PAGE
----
Monday, September 22, 2014

Engineering a Safer Central Park

It's chaos out there... but why?
Photo Credit: NY Magazine
There's been a lot of commentary in urbanist circles the past few days about the death of Jill Tarlov in Central Park, who was struck by a spandexed road cyclist on the primary loop road. While its obvious that the cyclist was 100% responsible for the tragic crash, an interesting question concerns the specific conditions that lead repeatedly to these sorts of accidents (and countless near-misses). How does the texture and design of the Central Park loop encourage or discourage safe behavior by both cyclists and pedestrians?

I propose a somewhat counterintuitive theory: that the existence of signalized intersections (of which there are many) actually contribute to the dangerous pedestrian-cyclist interactions that occur on a daily basis in Central Park. First, consider that spandexed cyclists will always try to conserve their speed (rightly or wrongly). Due to congestion and road disrepair, New York City has few local opportunities for cyclists to achieve sustained high speeds. Rightly or wrongly, this means the Central Park loop will attract many aggressive spandexed cyclists.

Next, consider that the vast majority of pedestrians don't utilize structured intersections to cross the roadway--they don't need to. People can simply cross the gap anywhere (it is a nice green public park, after all). Cyclists, meanwhile, use the ample road width to subtly adjust and filter through pedestrians, joggers, slower cyclists etc. and proceed on their way. This is what happens over 99% of the road space on the loop. The mutual appreciation of shared space forces a level of awareness and emergent cooperation that minimizes the potential for crashes.

Typically when cyclists approach red lights in the loop there are no pedestrians around, so they just roll through. No harm done. Conversely, when a pedestrian faces a 'do not walk' sign, there are often no cyclists around, so they just cross. Again, no harm done. At signalized intersections, however, this all breaks down. What happens at intersections during peak times is that the unofficial norm of mutual filtering comes into direct conflict with the explicit directions of the signal lights. This creates chaos in several ways.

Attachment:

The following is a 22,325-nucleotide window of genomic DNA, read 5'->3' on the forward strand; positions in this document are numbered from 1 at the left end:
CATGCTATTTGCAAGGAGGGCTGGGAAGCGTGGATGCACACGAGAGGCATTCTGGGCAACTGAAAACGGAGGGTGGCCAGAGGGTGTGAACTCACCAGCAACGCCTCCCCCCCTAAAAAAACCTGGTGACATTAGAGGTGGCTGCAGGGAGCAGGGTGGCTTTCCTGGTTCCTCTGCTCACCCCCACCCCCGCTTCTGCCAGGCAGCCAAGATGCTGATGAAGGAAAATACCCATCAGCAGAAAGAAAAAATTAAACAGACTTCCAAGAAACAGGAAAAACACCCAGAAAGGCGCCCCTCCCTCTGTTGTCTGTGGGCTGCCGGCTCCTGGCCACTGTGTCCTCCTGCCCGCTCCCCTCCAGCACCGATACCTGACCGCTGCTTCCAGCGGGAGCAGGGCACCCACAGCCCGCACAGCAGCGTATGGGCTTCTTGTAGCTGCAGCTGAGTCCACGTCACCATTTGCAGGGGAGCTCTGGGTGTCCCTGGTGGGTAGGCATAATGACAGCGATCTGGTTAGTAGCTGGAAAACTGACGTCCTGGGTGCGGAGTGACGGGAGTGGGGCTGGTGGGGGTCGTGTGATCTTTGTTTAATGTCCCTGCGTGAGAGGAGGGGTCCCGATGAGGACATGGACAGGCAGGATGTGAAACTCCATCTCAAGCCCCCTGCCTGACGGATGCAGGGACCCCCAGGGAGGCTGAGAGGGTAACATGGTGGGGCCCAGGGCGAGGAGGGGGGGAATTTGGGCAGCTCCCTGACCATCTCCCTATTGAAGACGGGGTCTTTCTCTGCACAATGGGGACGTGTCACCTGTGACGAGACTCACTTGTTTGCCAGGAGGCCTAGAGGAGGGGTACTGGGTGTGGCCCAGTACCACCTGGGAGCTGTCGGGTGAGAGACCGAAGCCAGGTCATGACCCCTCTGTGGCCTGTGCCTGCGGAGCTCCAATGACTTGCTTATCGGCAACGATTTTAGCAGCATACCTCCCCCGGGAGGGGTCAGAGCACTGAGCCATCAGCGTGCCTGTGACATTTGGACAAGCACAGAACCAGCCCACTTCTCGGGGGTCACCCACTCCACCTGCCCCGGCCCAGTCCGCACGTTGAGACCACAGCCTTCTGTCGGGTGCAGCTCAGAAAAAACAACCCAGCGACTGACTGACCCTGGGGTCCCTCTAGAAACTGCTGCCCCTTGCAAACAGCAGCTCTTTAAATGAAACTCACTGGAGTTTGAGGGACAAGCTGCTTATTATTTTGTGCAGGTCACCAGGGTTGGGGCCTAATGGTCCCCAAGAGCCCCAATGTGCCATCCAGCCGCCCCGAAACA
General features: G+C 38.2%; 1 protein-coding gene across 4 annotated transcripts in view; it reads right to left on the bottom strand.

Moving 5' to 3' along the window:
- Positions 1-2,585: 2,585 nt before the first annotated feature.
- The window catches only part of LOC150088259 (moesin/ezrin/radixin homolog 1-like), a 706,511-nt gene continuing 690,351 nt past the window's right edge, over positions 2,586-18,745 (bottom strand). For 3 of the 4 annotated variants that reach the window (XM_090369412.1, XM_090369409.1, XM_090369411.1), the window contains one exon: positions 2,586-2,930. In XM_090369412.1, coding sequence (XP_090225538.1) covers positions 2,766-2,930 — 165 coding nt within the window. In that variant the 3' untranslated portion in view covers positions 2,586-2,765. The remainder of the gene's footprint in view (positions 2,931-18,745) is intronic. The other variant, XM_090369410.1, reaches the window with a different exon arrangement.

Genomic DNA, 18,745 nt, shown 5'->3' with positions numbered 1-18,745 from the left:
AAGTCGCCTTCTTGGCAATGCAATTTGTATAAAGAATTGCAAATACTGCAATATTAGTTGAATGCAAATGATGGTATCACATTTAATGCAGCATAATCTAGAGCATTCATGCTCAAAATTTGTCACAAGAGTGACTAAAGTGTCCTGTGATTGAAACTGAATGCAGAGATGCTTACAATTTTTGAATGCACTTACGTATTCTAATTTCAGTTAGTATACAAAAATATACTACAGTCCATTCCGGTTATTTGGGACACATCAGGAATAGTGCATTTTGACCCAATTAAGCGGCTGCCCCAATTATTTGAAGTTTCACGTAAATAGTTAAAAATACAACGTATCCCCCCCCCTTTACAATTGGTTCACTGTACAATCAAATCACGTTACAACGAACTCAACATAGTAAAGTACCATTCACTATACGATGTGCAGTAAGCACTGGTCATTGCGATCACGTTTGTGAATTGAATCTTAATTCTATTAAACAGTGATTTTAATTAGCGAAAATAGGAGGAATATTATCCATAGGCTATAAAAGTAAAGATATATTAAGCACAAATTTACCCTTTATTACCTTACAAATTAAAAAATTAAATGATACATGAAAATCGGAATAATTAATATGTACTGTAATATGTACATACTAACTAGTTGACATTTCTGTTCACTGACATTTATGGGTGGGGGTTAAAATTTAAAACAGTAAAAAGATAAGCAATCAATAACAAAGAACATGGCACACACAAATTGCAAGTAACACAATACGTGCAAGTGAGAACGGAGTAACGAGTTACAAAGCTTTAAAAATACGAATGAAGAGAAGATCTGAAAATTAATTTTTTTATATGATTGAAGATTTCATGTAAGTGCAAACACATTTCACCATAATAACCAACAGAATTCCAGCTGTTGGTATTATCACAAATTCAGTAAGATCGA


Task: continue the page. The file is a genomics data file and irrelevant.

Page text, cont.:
Some pedestrians follow the signals, and some follow the norms. Pedestrians who follow the signals and wait for a 'walk' sign clump up and create a large group of people that, when finally crossing, minimizes the gaps available for spandexed cyclists to filter through. This creates a dangerous situation.

Similarly for the cyclists, some stop at red lights, and some don't. When many (typically casual) cyclists stop at red lights, they clump up and create a barrier that minimizes the gaps available for spandexed cyclists to filter through. Signalized intersections, perversely, create the congestion which leads to unsafe pedestrian-cyclist interactions.

Signalized intersections are extremely expensive to maintain, and should be replaced with other passive traffic-calming devices that would better encourage safe interactions between pedestrians and cyclists (and cars, although given their low volume its surprising they're still allowed in the park). Signals were designed for auto-centric roads, and their continued existence on Central Park's pedestrian- and cyclist-dominated loop serves no purpose other than to confuse and muddle what should be pleasantly mutualistic and safe human interactions. So let's save some money, save some lives, and give Central Park back to its people.


  1. >While its obvious that the cyclist was 100% responsible for the tragic crash
    Source on this?

  2. You're right, no source, but under the current rules pedestrians have the right of way, and given his speed/inability to stop it seems reasonable to put the blame on him. Clearly a tragic accident above all else, though.

  3. Applies to the city as a whole!

    Why does traffic law compel non-motorized modes to stand around and wait for the convenience of motorists?